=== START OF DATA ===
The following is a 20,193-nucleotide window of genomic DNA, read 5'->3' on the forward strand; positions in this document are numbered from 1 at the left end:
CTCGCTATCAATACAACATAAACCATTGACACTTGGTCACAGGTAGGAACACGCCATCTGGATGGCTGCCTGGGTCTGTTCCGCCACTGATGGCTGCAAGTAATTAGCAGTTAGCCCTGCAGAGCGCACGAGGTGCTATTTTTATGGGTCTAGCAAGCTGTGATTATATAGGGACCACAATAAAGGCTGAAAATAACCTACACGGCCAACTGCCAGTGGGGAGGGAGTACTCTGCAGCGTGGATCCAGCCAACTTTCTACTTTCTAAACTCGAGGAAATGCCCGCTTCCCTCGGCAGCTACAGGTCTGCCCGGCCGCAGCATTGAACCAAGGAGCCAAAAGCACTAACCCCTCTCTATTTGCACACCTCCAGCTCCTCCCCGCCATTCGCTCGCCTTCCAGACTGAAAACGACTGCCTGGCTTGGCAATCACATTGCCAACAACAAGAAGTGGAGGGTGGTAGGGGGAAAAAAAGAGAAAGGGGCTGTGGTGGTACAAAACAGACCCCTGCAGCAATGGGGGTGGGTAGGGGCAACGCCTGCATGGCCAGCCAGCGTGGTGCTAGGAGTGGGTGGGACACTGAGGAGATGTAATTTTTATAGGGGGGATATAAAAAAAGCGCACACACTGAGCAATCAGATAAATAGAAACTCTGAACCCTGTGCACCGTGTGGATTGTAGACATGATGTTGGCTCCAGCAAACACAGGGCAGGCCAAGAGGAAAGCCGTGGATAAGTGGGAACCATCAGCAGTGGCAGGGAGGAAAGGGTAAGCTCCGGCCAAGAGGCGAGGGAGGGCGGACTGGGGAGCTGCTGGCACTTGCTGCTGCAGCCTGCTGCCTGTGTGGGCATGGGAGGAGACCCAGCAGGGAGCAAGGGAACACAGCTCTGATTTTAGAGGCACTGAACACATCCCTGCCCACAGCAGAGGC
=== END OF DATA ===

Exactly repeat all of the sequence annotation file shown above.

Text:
The following is a 20,193-nucleotide window of genomic DNA, read 5'->3' on the forward strand; positions in this document are numbered from 1 at the left end:
CTCGCTATCAATACAACATAAACCATTGACACTTGGTCACAGGTAGGAACACGCCATCTGGATGGCTGCCTGGGTCTGTTCCGCCACTGATGGCTGCAAGTAATTAGCAGTTAGCCCTGCAGAGCGCACGAGGTGCTATTTTTATGGGTCTAGCAAGCTGTGATTATATAGGGACCACAATAAAGGCTGAAAATAACCTACACGGCCAACTGCCAGTGGGGAGGGAGTACTCTGCAGCGTGGATCCAGCCAACTTTCTACTTTCTAAACTCGAGGAAATGCCCGCTTCCCTCGGCAGCTACAGGTCTGCCCGGCCGCAGCATTGAACCAAGGAGCCAAAAGCACTAACCCCTCTCTATTTGCACACCTCCAGCTCCTCCCCGCCATTCGCTCGCCTTCCAGACTGAAAACGACTGCCTGGCTTGGCAATCACATTGCCAACAACAAGAAGTGGAGGGTGGTAGGGGGAAAAAAAGAGAAAGGGGCTGTGGTGGTACAAAACAGACCCCTGCAGCAATGGGGGTGGGTAGGGGCAACGCCTGCATGGCCAGCCAGCGTGGTGCTAGGAGTGGGTGGGACACTGAGGAGATGTAATTTTTATAGGGGGGATATAAAAAAAGCGCACACACTGAGCAATCAGATAAATAGAAACTCTGAACCCTGTGCACCGTGTGGATTGTAGACATGATGTTGGCTCCAGCAAACACAGGGCAGGCCAAGAGGAAAGCCGTGGATAAGTGGGAACCATCAGCAGTGGCAGGGAGGAAAGGGTAAGCTCCGGCCAAGAGGCGAGGGAGGGCGGACTGGGGAGCTGCTGGCACTTGCTGCTGCAGCCTGCTGCCTGTGTGGGCATGGGAGGAGACCCAGCAGGGAGCAAGGGAACACAGCTCTGATTTTAGAGGCACTGAACACATCCCTGCCCACAGCAGAGGC